Plant-Based Substitutes For Fish Sauce

Vegan Diet
Vegan Diet
Vegan Diet
Vegan Diet

There is a significant rise in the number of vegans in the United States in the past few years. According to some reports, there is a 600 % rise in the vegan population in the United States in a matter of just 3 years. This increase in the number of vegans is mainly due to ethical, environmental, and health reasons. People are opinioned that a plant-based diet is a healthier option when compared to a non-veg diet. Vegan diets provide nutrients to keep us healthy and prevent a wide range of health disorders. The main problem non-vegans face when they are forced to follow a vegan diet for health reasons is the difficulty to let go of their favorite non-veg foods. Fortunately, there is a plant-based alternative for almost all non-veg foods. Here are some of the best plant-based substitutes of fish sauce for those who follow a vegan meal plan.

Soy Sauce

Soy sauce is one of the best and popular alternatives to fish sauce. It is made from fermented soybeans, wheat, salt, and water. The soy sauce is rich in umami flavor due to the presence of amino acids in soybeans. One can freely swap their regular fish sauce with soy sauce in a 1:1 ratio.

Vegan Fish Sauce

The name may be a bit confusing but vegan fish sauce is made from liquid aminos, shiitake mushrooms, and soy sauce. Vegan fish sauce is an ideal choice for those who have a fish allergy or follow a vegan diet. Liquid aminos are usually extracted from fermented coconut sap but it can also be extracted from hydrolyzed soybeans.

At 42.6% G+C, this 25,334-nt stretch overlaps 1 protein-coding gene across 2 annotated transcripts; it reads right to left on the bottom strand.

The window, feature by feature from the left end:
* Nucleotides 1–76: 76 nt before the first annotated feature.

Coconut Aminos

It is obtained from fermented coconut sap. And it goes with almost all the dishes. It is rich in umami flavor; together with being dark in color. Coconut aminos are sweeter than soy sauce but still tasty. They are very low in sodium when compared to fish sauce. 90-130 mg of sodium is present in one tablespoon of coconut aminos.


Tamari is a different type of soy sauce, which is processed using ingredients like salt, water, and miso paste. Tamari also contains moromi, a type of brine, and koji, a type of fungus. The main difference between the two is that tamari does not contain wheat.


Together with being a powerhouse of amino acid glutamate; seaweed has a rich nutrient profile. Glutamate is rich in umami flavor. It is an integral part of Korean and Japanese cuisines. It is either used in its dried form or fresh form to substitute fish sauce.